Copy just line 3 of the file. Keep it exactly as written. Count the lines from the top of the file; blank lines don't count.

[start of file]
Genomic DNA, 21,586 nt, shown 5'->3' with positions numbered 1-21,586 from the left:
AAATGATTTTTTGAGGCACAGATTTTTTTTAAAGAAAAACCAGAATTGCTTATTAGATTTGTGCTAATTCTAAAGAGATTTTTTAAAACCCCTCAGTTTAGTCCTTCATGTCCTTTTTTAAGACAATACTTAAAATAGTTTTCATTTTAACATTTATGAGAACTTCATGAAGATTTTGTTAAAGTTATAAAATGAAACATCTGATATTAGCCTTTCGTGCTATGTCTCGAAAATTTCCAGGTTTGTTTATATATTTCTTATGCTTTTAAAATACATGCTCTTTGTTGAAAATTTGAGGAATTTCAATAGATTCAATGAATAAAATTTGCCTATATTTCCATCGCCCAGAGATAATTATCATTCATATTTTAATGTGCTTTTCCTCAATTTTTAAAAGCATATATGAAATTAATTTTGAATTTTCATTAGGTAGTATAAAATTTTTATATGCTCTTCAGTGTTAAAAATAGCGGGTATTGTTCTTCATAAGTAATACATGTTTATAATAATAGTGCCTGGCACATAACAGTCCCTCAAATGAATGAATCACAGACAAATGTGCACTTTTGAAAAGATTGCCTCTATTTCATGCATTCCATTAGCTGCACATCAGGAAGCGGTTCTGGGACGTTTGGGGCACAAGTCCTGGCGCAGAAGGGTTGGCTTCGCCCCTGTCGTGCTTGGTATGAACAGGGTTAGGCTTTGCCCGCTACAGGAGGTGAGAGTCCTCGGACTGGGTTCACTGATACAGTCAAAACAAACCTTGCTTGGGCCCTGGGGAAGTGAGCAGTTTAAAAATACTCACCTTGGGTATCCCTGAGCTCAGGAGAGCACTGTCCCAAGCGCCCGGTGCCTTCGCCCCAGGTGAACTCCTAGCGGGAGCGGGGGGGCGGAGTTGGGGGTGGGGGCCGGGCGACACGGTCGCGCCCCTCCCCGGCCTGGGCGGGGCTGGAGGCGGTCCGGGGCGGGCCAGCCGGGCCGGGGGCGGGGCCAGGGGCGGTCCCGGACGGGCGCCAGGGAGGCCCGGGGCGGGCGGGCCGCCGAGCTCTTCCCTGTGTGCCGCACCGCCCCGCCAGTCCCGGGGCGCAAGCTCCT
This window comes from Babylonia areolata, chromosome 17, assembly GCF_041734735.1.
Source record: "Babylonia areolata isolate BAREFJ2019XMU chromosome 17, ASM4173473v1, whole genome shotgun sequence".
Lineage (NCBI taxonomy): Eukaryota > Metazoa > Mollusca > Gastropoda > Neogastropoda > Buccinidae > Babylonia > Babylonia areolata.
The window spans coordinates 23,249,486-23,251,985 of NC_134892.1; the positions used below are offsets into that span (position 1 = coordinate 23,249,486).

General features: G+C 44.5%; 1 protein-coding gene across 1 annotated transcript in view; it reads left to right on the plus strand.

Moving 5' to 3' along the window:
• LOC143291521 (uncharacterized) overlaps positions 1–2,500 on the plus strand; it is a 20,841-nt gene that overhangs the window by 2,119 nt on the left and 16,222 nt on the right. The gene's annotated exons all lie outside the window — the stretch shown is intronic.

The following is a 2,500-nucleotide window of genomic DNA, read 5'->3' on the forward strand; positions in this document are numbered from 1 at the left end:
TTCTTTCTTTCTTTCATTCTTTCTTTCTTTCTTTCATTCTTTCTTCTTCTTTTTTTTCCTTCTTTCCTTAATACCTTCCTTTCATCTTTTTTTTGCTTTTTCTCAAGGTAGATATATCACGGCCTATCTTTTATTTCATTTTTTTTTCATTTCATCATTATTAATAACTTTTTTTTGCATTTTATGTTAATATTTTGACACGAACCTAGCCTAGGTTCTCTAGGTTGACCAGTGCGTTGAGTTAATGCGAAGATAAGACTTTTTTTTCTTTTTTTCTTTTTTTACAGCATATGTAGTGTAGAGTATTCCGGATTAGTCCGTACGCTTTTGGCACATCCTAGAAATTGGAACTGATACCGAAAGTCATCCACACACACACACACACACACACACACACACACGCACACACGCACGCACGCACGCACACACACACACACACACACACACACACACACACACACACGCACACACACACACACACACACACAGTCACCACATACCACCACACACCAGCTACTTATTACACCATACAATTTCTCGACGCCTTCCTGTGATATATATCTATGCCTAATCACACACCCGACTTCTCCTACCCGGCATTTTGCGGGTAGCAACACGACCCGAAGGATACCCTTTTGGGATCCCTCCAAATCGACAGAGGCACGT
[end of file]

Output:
This window comes from Babylonia areolata, chromosome 17, assembly GCF_041734735.1.